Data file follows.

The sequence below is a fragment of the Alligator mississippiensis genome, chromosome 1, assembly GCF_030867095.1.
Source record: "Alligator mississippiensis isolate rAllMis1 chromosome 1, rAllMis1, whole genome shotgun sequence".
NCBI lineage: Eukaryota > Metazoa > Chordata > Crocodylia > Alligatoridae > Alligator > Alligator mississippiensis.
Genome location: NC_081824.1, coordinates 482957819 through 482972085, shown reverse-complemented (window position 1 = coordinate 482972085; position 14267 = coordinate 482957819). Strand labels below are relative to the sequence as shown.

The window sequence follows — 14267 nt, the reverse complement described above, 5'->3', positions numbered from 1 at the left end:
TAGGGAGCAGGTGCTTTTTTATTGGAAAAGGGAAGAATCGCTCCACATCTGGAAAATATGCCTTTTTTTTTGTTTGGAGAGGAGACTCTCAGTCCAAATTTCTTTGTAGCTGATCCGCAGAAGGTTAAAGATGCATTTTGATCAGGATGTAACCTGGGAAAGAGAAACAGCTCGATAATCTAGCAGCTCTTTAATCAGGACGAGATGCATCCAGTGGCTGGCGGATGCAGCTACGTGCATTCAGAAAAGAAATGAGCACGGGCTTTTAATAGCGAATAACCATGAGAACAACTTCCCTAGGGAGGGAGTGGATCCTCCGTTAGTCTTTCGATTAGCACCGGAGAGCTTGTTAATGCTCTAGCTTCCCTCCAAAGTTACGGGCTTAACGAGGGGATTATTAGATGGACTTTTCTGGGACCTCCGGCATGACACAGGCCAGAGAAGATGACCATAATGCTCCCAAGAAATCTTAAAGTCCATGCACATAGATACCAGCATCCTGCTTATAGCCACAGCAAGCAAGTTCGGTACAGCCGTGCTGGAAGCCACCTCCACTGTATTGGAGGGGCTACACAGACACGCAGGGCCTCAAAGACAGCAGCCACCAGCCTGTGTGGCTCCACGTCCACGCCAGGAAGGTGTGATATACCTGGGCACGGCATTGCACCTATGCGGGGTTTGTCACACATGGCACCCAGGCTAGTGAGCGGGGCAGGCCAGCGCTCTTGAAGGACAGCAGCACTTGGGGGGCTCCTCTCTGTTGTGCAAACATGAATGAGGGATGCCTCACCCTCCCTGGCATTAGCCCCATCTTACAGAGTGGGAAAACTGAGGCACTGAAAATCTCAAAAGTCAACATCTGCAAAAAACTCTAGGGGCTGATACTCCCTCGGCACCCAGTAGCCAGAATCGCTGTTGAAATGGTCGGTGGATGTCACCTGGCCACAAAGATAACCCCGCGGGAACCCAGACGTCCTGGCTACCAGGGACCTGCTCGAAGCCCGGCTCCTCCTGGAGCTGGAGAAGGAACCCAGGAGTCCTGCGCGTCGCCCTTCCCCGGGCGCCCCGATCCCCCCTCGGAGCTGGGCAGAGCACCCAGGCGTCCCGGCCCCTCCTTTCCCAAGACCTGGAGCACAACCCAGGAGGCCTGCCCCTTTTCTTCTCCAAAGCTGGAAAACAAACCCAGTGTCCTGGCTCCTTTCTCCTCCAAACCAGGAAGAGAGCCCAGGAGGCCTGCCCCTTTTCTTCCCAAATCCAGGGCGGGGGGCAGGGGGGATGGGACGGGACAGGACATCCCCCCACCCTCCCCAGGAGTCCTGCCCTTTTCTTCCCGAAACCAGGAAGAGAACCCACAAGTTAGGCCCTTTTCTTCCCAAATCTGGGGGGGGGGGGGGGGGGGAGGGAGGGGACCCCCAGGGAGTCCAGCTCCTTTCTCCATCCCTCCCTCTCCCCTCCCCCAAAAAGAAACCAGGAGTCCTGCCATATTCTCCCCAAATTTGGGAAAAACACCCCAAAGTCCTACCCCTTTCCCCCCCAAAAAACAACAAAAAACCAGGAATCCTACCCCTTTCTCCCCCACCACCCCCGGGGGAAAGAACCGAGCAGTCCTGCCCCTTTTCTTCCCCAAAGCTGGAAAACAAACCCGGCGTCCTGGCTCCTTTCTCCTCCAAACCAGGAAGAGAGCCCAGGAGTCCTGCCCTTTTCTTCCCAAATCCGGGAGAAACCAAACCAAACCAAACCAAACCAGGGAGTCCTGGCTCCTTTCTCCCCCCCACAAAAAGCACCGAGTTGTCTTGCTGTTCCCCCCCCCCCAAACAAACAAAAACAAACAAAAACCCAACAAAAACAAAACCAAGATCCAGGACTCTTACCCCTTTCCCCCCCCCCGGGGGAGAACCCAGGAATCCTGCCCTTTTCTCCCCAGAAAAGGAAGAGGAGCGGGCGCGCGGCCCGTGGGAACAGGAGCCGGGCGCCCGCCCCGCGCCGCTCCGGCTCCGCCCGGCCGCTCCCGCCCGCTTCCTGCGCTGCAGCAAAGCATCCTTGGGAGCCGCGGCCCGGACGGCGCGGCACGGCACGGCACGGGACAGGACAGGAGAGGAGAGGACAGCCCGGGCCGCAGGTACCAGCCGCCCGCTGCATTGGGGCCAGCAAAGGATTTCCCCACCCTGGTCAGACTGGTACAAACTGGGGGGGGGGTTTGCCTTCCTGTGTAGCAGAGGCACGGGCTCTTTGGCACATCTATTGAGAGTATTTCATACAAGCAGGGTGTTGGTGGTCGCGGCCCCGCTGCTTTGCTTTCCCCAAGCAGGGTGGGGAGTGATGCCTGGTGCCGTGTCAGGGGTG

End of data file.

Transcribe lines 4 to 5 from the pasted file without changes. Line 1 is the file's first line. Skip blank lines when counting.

Genome location: NC_081824.1, coordinates 482957819 through 482972085, shown reverse-complemented (window position 1 = coordinate 482972085; position 14267 = coordinate 482957819). Strand labels below are relative to the sequence as shown.

The window sequence follows — 14267 nt, the reverse complement described above, 5'->3', positions numbered from 1 at the left end: